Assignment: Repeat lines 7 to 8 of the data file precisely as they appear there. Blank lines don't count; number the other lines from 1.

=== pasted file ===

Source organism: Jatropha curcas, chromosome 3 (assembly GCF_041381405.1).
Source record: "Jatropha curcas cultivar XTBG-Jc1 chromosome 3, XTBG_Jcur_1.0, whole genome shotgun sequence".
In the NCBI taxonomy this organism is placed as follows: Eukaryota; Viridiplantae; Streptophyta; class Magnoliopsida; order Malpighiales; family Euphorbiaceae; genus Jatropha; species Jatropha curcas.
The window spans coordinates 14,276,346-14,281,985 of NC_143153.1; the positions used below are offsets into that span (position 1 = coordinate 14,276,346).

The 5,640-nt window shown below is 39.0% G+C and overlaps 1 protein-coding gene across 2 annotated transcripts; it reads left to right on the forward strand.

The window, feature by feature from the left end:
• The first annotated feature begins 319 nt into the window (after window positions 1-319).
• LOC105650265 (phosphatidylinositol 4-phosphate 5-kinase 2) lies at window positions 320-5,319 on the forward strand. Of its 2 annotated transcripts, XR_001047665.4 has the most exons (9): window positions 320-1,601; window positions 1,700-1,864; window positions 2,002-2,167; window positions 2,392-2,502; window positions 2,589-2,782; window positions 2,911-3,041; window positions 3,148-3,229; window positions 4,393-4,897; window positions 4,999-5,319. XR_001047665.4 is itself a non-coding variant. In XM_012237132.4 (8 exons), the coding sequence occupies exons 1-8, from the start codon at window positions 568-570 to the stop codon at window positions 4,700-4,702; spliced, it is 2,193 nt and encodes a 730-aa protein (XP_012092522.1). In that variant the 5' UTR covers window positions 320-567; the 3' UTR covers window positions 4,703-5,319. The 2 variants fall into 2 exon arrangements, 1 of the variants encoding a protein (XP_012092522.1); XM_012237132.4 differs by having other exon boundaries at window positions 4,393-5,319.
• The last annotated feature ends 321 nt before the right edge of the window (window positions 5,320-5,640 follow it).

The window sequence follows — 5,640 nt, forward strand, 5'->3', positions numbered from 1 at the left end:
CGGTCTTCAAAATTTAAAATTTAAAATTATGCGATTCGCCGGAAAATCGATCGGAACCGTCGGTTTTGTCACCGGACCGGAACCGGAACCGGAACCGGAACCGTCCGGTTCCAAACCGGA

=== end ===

• The first annotated feature begins 319 nt into the window (after window positions 1-319).
• LOC105650265 (phosphatidylinositol 4-phosphate 5-kinase 2) lies at window positions 320-5,319 on the forward strand. Of its 2 annotated transcripts, XR_001047665.4 has the most exons (9): window positions 320-1,601; window positions 1,700-1,864; window positions 2,002-2,167; window positions 2,392-2,502; window positions 2,589-2,782; window positions 2,911-3,041; window positions 3,148-3,229; window positions 4,393-4,897; window positions 4,999-5,319. XR_001047665.4 is itself a non-coding variant. In XM_012237132.4 (8 exons), the coding sequence occupies exons 1-8, from the start codon at window positions 568-570 to the stop codon at window positions 4,700-4,702; spliced, it is 2,193 nt and encodes a 730-aa protein (XP_012092522.1). In that variant the 5' UTR covers window positions 320-567; the 3' UTR covers window positions 4,703-5,319. The 2 variants fall into 2 exon arrangements, 1 of the variants encoding a protein (XP_012092522.1); XM_012237132.4 differs by having other exon boundaries at window positions 4,393-5,319.